Doodle dies at the end of "The Scarlet Ibis" as a result of his brother's pride. The narrator pushes his brother to walk and run so that he can keep up with the other school boys. While this may seem like a selfless act initially, the narrator admits it was done out of embarassment that his brother was crippled.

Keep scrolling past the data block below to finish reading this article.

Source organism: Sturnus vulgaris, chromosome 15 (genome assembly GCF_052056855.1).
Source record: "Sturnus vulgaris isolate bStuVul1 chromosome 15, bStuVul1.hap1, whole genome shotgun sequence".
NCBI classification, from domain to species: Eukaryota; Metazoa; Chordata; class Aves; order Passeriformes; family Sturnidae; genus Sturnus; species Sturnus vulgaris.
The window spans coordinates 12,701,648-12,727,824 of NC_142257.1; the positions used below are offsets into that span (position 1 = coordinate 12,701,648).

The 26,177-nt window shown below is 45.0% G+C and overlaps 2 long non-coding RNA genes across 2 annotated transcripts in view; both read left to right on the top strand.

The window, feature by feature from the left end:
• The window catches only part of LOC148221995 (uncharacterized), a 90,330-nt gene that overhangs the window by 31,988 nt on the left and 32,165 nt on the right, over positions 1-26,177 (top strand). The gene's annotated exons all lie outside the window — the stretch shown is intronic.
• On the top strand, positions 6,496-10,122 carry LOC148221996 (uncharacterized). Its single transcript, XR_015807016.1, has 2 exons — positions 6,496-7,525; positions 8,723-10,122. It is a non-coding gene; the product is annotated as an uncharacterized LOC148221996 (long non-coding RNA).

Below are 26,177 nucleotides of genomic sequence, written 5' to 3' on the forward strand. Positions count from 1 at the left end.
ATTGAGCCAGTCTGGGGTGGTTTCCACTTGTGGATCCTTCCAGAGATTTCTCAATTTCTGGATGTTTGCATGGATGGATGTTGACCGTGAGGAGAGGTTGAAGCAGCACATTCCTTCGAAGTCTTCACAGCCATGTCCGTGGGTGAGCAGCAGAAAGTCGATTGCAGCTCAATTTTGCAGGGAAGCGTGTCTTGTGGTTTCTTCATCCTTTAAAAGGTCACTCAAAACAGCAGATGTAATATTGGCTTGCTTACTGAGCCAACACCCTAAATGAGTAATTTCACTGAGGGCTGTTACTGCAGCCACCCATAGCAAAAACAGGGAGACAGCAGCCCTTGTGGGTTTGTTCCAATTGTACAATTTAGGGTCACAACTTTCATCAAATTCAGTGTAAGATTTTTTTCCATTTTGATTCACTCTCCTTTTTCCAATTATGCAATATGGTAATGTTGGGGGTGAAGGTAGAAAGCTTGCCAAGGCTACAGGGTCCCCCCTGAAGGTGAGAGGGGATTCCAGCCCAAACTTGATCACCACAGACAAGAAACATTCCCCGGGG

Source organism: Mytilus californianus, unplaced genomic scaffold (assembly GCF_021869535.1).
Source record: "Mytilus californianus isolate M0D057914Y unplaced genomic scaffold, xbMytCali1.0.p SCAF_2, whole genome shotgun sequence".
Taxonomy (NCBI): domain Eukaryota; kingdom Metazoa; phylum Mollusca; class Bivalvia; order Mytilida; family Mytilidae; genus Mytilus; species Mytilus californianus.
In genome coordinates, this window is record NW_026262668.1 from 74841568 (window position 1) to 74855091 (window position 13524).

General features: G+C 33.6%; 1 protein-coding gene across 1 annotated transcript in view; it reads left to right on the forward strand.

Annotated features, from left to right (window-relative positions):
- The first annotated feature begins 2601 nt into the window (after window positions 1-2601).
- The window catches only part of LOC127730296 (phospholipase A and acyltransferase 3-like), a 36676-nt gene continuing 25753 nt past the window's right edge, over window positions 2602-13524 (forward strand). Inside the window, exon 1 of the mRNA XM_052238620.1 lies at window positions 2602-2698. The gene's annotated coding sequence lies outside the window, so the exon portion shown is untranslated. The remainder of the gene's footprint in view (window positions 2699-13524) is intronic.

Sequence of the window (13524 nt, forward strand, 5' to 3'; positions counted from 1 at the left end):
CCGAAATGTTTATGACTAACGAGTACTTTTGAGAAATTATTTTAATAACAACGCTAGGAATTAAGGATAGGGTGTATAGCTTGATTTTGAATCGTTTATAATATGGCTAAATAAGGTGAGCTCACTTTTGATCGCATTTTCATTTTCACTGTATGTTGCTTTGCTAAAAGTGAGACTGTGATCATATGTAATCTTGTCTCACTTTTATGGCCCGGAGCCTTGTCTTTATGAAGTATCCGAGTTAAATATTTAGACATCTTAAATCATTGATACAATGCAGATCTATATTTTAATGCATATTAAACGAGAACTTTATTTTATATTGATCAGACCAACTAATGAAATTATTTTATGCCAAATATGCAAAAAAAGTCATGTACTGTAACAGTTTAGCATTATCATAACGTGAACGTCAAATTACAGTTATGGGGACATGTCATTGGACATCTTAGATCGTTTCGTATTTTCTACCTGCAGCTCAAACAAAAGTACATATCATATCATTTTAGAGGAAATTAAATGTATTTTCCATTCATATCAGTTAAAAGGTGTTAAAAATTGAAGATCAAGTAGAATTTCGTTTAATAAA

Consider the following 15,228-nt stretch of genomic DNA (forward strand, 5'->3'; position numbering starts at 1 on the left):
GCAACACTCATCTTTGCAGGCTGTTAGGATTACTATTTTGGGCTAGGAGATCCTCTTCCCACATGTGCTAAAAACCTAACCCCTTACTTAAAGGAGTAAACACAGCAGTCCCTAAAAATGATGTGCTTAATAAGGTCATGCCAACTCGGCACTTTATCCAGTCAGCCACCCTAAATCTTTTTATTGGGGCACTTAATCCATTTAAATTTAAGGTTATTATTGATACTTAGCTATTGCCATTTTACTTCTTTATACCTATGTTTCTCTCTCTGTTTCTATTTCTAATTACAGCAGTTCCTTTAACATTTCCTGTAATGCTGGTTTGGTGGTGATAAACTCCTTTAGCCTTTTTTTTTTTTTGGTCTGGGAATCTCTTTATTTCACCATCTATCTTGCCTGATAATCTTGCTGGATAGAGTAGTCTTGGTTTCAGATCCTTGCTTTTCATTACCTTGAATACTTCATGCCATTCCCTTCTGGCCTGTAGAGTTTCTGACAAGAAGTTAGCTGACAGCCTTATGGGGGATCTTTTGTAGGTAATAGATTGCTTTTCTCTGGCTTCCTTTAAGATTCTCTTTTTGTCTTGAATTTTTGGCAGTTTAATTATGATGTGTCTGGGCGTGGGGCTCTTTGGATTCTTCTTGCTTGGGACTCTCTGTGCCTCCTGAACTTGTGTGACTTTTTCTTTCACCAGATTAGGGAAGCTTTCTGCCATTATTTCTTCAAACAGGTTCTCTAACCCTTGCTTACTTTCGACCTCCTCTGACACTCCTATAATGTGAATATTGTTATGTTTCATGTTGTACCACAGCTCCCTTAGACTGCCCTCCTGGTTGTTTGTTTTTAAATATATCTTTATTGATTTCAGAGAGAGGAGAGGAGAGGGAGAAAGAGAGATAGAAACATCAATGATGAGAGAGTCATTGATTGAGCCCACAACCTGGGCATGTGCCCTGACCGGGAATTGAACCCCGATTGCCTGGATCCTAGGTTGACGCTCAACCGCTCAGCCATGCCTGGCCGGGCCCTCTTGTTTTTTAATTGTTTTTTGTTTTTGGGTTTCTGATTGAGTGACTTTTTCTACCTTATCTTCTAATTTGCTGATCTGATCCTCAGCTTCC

It is clear that Doodle died when the narrator "placed his hand on his [Doodle's] forehead" and "limply, he fell backward onto the earth." The reference to the blood coming from Doodle's mouth and staining his shirt red reminds the reader of the scarlet ibis's death. Like Doodle, it tucked its legs under itself in death. The narrator covers the body and refers to Doodle as his scarlet ibis and cries as he shelters the body from the rain that covers them. The rain emphasizes the mood of sadness when Doodle dies.